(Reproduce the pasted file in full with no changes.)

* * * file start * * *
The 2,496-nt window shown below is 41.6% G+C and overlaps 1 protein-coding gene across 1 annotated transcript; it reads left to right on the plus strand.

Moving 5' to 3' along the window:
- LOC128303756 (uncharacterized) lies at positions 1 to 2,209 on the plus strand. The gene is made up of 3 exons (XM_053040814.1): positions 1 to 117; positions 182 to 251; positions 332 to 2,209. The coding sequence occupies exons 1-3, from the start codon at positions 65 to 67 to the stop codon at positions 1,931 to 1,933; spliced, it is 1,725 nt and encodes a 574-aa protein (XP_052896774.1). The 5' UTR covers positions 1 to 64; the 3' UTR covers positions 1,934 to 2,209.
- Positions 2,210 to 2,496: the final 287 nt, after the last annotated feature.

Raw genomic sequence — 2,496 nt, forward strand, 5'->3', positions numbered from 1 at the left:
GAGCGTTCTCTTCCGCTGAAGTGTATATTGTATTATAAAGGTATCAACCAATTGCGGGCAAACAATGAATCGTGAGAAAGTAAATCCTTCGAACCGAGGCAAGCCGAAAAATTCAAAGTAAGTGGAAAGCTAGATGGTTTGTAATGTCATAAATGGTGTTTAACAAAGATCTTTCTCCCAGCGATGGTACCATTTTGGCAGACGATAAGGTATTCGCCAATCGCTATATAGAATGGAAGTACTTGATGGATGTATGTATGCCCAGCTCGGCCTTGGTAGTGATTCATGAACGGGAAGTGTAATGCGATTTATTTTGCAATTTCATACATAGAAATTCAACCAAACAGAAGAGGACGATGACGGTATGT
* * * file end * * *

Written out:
The 2,496-nt window shown below is 41.6% G+C and overlaps 1 protein-coding gene across 1 annotated transcript; it reads left to right on the plus strand.

Moving 5' to 3' along the window:
- LOC128303756 (uncharacterized) lies at positions 1 to 2,209 on the plus strand. The gene is made up of 3 exons (XM_053040814.1): positions 1 to 117; positions 182 to 251; positions 332 to 2,209. The coding sequence occupies exons 1-3, from the start codon at positions 65 to 67 to the stop codon at positions 1,931 to 1,933; spliced, it is 1,725 nt and encodes a 574-aa protein (XP_052896774.1). The 5' UTR covers positions 1 to 64; the 3' UTR covers positions 1,934 to 2,209.
- Positions 2,210 to 2,496: the final 287 nt, after the last annotated feature.

Raw genomic sequence — 2,496 nt, forward strand, 5'->3', positions numbered from 1 at the left:
GAGCGTTCTCTTCCGCTGAAGTGTATATTGTATTATAAAGGTATCAACCAATTGCGGGCAAACAATGAATCGTGAGAAAGTAAATCCTTCGAACCGAGGCAAGCCGAAAAATTCAAAGTAAGTGGAAAGCTAGATGGTTTGTAATGTCATAAATGGTGTTTAACAAAGATCTTTCTCCCAGCGATGGTACCATTTTGGCAGACGATAAGGTATTCGCCAATCGCTATATAGAATGGAAGTACTTGATGGATGTATGTATGCCCAGCTCGGCCTTGGTAGTGATTCATGAACGGGAAGTGTAATGCGATTTATTTTGCAATTTCATACATAGAAATTCAACCAAACAGAAGAGGACGATGACGGTATGT